Candace Calvert is a former ER nurse and author of the Mercy Hospital, Grace Medical, and Crisis Team series. Often called “medical hope opera,” her stories offer readers a chance to “scrub in” on the exciting world of emergency medicine. Wife, mother, and very proud grandmother, Candace makes her home in northern California.
How to connect with Candace...
Get to know Candace Calvert
How did you start writing?
Many folks already know that my writing career got a dramatic jumpstart when I suffered serious injuries in a fall from a horse—a nurse landing in her own ER with a broken neck and spinal cord damage. During my recovery, I had a strong sense I’d been spared for a reason. When my inspirational account of that accident was chosen for Chicken Soup for the Nurse’s Soul, I knew God was calling me to write.
Emilie here: Oh wow! I didn't know this and that is amazing!
Tell us a little bit about your book...
Why did you write this book?
Step by Step is the second book in my Crisis Team series, stories that honor selfless and compassionate community volunteers—chaplains who offer solace to survivors after life-altering tragedy. True unsung heroes. It’s my privilege to honor them.
That said, I’ll admit to having had a writer’s crush on story hero Seth Donovan since the moment this big-hearted chaplain walked on scene in By Your Side. He has a regrettable past, a passionate new calling, a bum knee, and a gangly Labrador puppy— a man described by our story’s heroine as “a mix of well-worn teddy bear and fearsome warrior.” Who could resist that?
Emilie here: Um, he sounds pretty fantastic!
What is the story’s theme?
The theme of Step by Step centers around our need for personal control and the reluctance to put our lives in God’s hands—even when everything is falling apart around us. I especially loved showing nurse Taylor Cabot’s efforts at control by giving her an activity tracking bracelet. She counts her calories and exercise effort—“step by step.”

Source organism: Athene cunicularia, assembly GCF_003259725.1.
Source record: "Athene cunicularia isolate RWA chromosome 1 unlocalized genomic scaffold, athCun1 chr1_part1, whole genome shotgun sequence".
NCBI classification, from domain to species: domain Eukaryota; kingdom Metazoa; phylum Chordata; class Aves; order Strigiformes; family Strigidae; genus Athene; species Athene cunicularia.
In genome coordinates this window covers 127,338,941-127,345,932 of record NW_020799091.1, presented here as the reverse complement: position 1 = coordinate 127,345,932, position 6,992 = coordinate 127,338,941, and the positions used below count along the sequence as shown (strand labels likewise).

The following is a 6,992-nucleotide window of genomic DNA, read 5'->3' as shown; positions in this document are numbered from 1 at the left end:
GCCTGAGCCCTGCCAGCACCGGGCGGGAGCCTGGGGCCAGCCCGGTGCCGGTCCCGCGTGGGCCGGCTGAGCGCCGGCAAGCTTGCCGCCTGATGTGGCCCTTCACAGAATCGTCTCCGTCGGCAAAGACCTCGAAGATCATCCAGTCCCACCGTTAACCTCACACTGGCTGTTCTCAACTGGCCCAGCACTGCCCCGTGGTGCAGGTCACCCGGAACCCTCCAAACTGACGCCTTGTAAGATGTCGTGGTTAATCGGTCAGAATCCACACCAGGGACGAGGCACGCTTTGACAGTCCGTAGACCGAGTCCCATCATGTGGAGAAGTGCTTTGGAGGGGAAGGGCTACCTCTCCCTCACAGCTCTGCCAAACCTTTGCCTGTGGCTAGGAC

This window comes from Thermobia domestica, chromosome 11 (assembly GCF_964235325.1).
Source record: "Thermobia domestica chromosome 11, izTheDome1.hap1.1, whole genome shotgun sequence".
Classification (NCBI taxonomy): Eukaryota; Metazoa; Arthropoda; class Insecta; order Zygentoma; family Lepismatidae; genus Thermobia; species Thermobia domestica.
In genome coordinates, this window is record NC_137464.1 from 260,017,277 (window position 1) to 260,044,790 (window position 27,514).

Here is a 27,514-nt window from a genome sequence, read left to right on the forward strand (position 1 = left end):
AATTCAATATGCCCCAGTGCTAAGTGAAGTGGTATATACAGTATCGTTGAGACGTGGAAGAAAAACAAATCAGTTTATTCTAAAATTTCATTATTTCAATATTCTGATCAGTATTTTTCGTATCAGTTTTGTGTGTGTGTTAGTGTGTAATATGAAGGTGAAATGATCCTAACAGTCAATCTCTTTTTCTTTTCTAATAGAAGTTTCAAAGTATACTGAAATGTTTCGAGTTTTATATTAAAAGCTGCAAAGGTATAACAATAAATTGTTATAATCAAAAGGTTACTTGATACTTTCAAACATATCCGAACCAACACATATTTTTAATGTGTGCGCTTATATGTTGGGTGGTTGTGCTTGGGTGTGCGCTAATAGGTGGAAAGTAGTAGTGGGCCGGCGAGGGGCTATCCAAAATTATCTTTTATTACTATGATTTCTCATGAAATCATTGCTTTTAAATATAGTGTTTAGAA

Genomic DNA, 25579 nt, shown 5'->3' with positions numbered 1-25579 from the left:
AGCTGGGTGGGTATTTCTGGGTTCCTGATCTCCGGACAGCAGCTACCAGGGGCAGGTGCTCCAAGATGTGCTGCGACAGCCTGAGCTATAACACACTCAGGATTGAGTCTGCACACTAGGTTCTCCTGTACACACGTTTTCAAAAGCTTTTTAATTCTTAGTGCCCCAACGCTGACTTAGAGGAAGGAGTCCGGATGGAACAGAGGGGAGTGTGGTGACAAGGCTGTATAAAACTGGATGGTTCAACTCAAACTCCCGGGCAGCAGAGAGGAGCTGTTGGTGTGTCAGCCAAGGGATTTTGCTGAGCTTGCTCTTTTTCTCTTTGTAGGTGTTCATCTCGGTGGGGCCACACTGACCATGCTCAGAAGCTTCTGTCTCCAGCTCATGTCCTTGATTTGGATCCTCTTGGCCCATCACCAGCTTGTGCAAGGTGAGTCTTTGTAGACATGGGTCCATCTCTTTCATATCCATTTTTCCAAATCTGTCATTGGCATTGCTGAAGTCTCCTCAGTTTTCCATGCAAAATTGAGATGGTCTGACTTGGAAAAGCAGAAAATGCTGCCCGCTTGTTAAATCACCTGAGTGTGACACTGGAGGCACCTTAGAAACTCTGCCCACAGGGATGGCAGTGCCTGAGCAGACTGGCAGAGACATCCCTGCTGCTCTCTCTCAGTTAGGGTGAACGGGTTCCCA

And, um . . . I suppose I should admit here that I own a Fitbit.
Emilie here: Hehe! Everyone keeps raving about these...and, admission: I kind of want one.
Did you face any challenges writing this story?
It was particularly challenging to write from the point of view of Step by Step secondary character, ER nurse Sloane Wilder. She’s a brittle and complex character, easy to dislike because of her actions and outward attitude. Yet, because Sloane will be a continuing character, I had to offer readers a hint of softness and vulnerability beneath that prickly exterior. I needed them to risk caring for her even a little; to want to understand what made Sloane the way she is. It was an intriguing task. And, in the end, I enjoyed it very much.
How many rejections did you get before being accepted by a publisher?
It took me literally 100 queries to find an agent to represent my work—that meant 99 rejections.
Then, even with a top notch agent (Natasha Kern), it was more than two years before we secured a first publishing contract. I learned, I honed . . . and I printed off reams of paper. In those days, manuscripts were submitted hard copy. Returned (rejected) manuscripts arrived in a disappointing thunk in the mailbox. I have writer friends who left wrapped candies, tootsie roll pops, etc. to appease the “mail gods.” I’ll admit to planting good luck kisses on manuscript boxes.
Emilie here: I think it's something I'm starting to realize on my own publishing journey--a book is not written nor published in a day! Time can be a good thing thought (at least that's what I keep telling myself).